Stitt, on the other hand, wasn’t quite a sure-fire lock, but he certainly had a leg-up to claim the highest office in Oklahoma. While the governorship has flipped between Democrats and Republicans fairly stably for the past three decades—with the last three governors all serving for two terms before getting the Vaudeville hook—Oklahoma overwhelmingly voted for the GOP candidates on Tuesday, and few gave his opponent, Democrat Drew Edmondson, much of a shot.
And so, with the advantage of registered voters on his side, Stitt made almost no mention of the history he’d make, save for in an interview with Muskogee Politico back in June, as pointed out by Indianz.com. He said in that interview:
As a registered Cherokee, I know first-hand what a tremendous benefit the tribes have been to our state, creating tens of thousands of jobs, expanding health care options in rural Oklahoma, and more. When we enter negotiations, I will be looking at what is market (comparable with states around us) with tribal contracts and at what is in the best interest of the entire state of Oklahoma.
In his role as governor, Stitt will not only be in charge of the state with the second-largest Native population in the country, he will be in charge of negotiating a gaming compact before it expires in 2020. He will also be looked to for leadership when, come the end of this month, the Supreme Court hears Carpenter v. Murphy, a case concerning the boundaries of the Creek Nation’s reservation.
It’s unclear whether he will provide a voice rooted in respect for tribal sovereignty or not, in these issues or any others, mainly because he has little prior political experience, but also because he just hasn’t publicly spoken to these issues much at all. And therein lies a key distinction between Stitt and Davids, Haaland, or Jordan, as well the conflict brewing among progressive Natives. It’s not so different from the draining feeling I get when I remind myself that, before Tuesday, there were only two Native members of Congress–Oklahoma Republicans Markwayne Mullin and Tom Cole—at all.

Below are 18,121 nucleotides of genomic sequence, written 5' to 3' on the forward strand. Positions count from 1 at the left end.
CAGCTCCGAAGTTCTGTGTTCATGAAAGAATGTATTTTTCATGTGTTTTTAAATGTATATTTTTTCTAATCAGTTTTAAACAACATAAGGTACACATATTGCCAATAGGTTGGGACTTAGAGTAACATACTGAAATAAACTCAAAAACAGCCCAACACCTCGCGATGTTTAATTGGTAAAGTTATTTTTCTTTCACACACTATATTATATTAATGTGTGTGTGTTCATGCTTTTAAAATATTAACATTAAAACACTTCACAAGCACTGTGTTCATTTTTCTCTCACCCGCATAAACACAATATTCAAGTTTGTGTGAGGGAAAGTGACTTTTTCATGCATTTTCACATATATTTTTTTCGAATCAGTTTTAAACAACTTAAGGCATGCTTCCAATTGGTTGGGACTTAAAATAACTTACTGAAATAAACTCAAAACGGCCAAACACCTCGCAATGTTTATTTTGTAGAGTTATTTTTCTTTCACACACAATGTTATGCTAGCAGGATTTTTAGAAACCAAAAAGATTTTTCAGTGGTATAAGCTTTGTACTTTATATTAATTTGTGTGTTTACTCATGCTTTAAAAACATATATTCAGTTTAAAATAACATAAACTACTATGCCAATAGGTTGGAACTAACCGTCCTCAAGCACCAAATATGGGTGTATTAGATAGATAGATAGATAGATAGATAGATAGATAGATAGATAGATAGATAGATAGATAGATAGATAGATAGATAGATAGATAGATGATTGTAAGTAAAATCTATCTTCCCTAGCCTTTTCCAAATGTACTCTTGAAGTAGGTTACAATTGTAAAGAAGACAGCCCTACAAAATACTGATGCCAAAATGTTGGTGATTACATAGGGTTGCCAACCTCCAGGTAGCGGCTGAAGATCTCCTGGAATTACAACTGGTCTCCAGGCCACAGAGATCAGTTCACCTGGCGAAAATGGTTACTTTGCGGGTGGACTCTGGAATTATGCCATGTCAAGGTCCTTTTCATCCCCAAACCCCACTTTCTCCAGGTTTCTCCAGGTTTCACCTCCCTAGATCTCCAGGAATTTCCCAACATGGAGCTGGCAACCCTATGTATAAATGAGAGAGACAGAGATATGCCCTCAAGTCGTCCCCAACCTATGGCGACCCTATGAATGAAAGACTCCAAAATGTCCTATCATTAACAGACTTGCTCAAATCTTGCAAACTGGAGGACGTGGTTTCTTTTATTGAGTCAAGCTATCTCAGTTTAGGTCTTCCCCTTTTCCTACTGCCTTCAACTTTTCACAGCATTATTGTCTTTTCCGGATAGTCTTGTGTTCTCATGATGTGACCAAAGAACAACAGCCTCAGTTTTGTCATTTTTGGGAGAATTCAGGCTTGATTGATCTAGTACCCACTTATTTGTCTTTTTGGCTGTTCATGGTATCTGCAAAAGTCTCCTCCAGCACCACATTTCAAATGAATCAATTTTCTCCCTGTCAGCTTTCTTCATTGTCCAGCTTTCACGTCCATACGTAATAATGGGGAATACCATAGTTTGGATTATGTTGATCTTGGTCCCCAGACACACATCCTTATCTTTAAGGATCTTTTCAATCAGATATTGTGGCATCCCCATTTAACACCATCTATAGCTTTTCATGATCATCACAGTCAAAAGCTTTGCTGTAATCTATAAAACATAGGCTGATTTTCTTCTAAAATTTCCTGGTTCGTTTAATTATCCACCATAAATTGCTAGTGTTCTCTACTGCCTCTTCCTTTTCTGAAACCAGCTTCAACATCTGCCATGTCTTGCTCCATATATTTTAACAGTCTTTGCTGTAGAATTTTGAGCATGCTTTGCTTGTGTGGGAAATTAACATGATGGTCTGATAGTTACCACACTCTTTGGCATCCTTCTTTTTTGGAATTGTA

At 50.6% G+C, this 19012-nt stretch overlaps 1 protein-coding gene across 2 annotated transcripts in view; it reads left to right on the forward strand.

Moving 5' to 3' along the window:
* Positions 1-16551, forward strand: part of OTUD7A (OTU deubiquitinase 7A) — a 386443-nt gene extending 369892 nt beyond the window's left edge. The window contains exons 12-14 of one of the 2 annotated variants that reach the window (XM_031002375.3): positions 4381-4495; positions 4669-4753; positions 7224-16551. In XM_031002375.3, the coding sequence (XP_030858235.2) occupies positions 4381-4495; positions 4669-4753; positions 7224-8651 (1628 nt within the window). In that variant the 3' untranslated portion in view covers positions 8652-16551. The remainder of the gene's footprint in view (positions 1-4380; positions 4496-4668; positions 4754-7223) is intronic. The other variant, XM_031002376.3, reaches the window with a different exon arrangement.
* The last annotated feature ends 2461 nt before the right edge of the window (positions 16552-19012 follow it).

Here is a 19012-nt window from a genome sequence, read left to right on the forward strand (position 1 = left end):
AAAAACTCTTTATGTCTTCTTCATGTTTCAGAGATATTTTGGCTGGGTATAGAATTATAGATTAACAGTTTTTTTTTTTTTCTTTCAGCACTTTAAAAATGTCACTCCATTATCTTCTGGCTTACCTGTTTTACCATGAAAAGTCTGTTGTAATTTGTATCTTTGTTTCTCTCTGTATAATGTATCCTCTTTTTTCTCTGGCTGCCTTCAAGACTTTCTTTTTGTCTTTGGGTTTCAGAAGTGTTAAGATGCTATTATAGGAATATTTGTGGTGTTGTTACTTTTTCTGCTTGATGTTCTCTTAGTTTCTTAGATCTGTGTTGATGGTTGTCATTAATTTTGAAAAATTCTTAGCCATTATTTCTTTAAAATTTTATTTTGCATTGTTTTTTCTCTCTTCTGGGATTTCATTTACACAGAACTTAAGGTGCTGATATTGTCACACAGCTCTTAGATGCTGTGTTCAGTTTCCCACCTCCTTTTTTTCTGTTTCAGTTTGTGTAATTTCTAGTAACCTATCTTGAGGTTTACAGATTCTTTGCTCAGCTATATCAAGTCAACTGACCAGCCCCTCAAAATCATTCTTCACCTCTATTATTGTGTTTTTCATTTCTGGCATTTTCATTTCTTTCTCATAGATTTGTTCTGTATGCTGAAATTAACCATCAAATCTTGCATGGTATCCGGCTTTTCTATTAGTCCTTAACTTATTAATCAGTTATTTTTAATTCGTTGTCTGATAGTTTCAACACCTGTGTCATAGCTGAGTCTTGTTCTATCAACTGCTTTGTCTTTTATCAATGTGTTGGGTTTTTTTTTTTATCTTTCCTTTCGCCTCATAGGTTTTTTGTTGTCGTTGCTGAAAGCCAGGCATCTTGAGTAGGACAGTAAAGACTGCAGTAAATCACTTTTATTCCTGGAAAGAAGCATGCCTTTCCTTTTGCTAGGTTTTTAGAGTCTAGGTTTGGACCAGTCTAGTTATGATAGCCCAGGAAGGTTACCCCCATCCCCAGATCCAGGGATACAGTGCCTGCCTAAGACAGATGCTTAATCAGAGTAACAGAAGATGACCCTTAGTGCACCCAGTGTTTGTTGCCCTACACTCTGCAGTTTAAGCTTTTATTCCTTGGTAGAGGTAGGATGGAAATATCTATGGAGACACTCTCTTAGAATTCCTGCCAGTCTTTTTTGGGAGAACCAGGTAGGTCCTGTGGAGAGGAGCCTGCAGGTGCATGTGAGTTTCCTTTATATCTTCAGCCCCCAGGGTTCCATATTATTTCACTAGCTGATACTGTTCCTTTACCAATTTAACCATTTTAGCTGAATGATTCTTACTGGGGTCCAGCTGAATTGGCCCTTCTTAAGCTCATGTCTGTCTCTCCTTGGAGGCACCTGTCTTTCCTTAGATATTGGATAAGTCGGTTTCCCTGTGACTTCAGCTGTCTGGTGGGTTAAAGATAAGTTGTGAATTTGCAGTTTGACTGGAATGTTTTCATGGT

The opportunity to be represented, as a minority citizen, at the highest levels of government in a two-party system like America’s is not one you pass on. As commenters here love to remind me, perfect is the enemy of good, and in criticizing a Native elected official I’m certain will push for measures that make me grind my teeth, I feel a pang urging me to ease up, to enjoy the fact that we are no longer segregated and utterly forgotten, that Natives are finally being seen as people with something to offer in national politics and to win, regardless of whether they wave their Native identity as a flag or relegate it to a toss-off remark in a single interview. It’s the same pang I felt when I took on Elizabeth Warren’s attempt to co-opt our history—why attack someone that could ultimately serve as a stepping stone forward, either for our country or Indian Country?
I know it in my bones that Stitt, over the course of his governorship, will push conservative, regressive policies that hurt Oklahoma residents who need schools and affordable healthcare. And that’s why it’s important (for me, at least) to remember that with the privilege of being among the first generations to break into mainstream American culture and society comes the responsibility for Native citizens to remind the folks that have long been embedded in said culture and society that we are not a single-minded group of people. For all the good I’m sure Haaland and Davids will do in D.C., and all the positive pieces that are published as a result, it will be just as important to stay on the heels of those of us that are pointed in the opposite direction. And in the case of Kevin Stitt, I am positive of two things: I am proud, regardless of his politics, to know that a Native person finally climbed to the top of a state government, and that I will be among the crowd railing against him if and when he tries to drag Oklahoma backwards, because that is my privilege, and it I’ll be damned if it’s squandered.